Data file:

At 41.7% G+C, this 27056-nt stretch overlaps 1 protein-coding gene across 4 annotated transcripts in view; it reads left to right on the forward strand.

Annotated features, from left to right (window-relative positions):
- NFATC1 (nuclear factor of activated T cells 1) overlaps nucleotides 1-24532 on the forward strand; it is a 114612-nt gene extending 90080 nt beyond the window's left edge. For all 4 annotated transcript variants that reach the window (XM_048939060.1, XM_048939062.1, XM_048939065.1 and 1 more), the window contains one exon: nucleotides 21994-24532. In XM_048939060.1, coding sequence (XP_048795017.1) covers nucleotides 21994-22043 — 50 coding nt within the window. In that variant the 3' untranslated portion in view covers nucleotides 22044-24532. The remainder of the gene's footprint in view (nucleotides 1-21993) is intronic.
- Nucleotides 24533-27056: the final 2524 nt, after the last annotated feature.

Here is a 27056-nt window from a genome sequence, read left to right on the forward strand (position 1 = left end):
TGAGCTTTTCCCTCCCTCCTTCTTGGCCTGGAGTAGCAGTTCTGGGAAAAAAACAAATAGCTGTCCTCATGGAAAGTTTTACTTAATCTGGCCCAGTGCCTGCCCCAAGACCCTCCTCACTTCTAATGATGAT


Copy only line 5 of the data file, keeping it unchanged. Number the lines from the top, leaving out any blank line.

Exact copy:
Here is a 27056-nt window from a genome sequence, read left to right on the forward strand (position 1 = left end):